By David L. Hudson Jr.
Virginia law that prohibits signage “within the limits of any highway” does not violate the First Amendment, a federal appeals court has ruled. The appeals court also rejected a vagueness challenge to the Virginia scheme, even though there is no express distance listed in the law regarding how close is “within the limits.”
Bruce & Tanya & Associates (BTA), a real estate firm, routinely placed advertising signs near the highway. The state Department of Transportation and Fairfax County fined the firm many times and sought fees in a state court action. In response, BTA filed a federal lawsuit, challenging the constitutionality of the advertising limits.
The main law in question forbids “[s]igns or advertisements placed within the limits of the highway” as a “public and private nuisance.” It further provided for a $100 fine for each violation. The law also contained exceptions for six categories of signs. Five of those exceptions constitute forms of government speech and, thus, are immune from First Amendment challenge. However, a sixth exception exempted “signs containing advertisements or notices that have been authorized by a county and that are securely affixed to a public transit passenger shelter that is owned by that county.”
BTA contended that the restrictions violated its right to commercial free speech. Under the First Amendment, commercial speech—or advertising—is entitled to a significant degree of free-speech protection.
A federal district court upheld the advertising restrictions. On appeal, a three-judge panel of the Fourth U.S. Circuit Court of Appeals affirmed in Bruce & Tanya & Assocs., Inc. v. Bd. of Supervisors of Fairfax County. The appeals court panel first determined that the advertising restrictions were content-neutral, as they banned nearly all advertising near highways regardless of content. The court did not deem the exception as changing that equation.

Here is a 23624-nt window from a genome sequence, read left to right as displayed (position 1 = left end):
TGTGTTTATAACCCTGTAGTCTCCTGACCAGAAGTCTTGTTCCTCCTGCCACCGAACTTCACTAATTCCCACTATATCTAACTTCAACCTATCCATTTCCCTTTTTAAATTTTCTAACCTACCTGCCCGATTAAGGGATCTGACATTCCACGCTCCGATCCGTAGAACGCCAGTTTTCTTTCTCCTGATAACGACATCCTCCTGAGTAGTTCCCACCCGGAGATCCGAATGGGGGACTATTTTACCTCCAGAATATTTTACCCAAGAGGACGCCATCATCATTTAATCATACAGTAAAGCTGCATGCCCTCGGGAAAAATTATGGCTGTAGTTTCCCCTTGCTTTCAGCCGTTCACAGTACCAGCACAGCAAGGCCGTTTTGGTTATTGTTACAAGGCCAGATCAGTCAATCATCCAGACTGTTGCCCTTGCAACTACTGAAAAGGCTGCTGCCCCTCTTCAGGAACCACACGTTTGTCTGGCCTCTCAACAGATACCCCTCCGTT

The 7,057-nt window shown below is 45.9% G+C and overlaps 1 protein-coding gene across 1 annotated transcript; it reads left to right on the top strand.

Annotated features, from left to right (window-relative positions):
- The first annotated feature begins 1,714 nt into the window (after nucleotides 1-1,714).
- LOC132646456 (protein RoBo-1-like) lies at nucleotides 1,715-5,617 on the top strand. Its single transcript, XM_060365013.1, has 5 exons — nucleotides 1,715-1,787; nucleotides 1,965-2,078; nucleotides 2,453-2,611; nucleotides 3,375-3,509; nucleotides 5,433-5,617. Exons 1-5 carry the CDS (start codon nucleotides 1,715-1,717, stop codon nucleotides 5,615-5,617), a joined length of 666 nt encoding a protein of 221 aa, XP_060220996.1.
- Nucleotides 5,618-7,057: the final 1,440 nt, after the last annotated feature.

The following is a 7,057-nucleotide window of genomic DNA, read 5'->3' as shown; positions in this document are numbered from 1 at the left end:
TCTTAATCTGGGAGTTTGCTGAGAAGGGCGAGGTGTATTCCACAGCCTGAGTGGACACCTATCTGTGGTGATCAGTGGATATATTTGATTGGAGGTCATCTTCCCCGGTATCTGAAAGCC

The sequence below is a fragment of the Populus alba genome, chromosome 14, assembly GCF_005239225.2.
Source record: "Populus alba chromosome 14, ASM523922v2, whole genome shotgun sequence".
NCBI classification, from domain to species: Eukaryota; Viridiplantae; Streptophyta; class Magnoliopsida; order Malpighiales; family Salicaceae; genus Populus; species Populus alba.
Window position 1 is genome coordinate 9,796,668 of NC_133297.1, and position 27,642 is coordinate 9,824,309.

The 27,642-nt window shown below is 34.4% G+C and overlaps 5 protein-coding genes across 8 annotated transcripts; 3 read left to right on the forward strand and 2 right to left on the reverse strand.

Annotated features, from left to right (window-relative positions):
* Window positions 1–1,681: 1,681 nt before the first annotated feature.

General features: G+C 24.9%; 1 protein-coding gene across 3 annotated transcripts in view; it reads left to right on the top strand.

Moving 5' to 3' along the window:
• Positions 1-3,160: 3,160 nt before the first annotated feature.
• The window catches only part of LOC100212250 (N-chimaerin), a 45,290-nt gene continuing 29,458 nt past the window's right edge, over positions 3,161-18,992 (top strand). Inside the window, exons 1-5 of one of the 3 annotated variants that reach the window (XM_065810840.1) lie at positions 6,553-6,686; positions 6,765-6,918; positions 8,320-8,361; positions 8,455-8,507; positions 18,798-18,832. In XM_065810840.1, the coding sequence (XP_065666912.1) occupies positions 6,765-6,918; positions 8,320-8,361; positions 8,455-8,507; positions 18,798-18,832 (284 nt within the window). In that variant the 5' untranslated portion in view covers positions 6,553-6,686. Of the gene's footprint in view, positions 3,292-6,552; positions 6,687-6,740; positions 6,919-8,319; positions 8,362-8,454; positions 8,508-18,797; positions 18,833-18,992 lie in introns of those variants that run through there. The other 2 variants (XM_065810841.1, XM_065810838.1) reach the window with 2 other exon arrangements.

The appeals court then determined that the county’s interests—ensuring driver safety and preserving aesthetics near highways—were “undoubtedly significant under our precedents.”
However, BTA also put forth a vagueness argument, pointing out that the phrase “within the limits of any highway” failed to identify a specific distance restriction like 200 feet, 500 feet, or 1,000 feet. The Fourth Circuit deemed the provision sufficiently clear to inform persons what was allowable and what was not. The appeals court added that many of BTA’s signs were “posted immediately adjacent to highways.”
Furthermore, the appeals court quoted the U.S. Supreme Court’s decision in Ward v. Rock Against Racism (1989) for the following principle: “Perfect clarity and precise guidance have never been required even of regulations that restrict expressive activity.”
The appeals court also rejected BTA’s equal protection argument that the county selectively enforced the law against it. The court concluded: “BTA has failed to establish that enforcement of Virginias’s signage regulations caused it harm of a constitutional dimension.”
David L. Hudson, Jr. is an assistant professor of law at Belmont University College of Law, and the author of First Amendment: Freedom of Speech (2012). He is also a legal fellow at First Amendment Watch.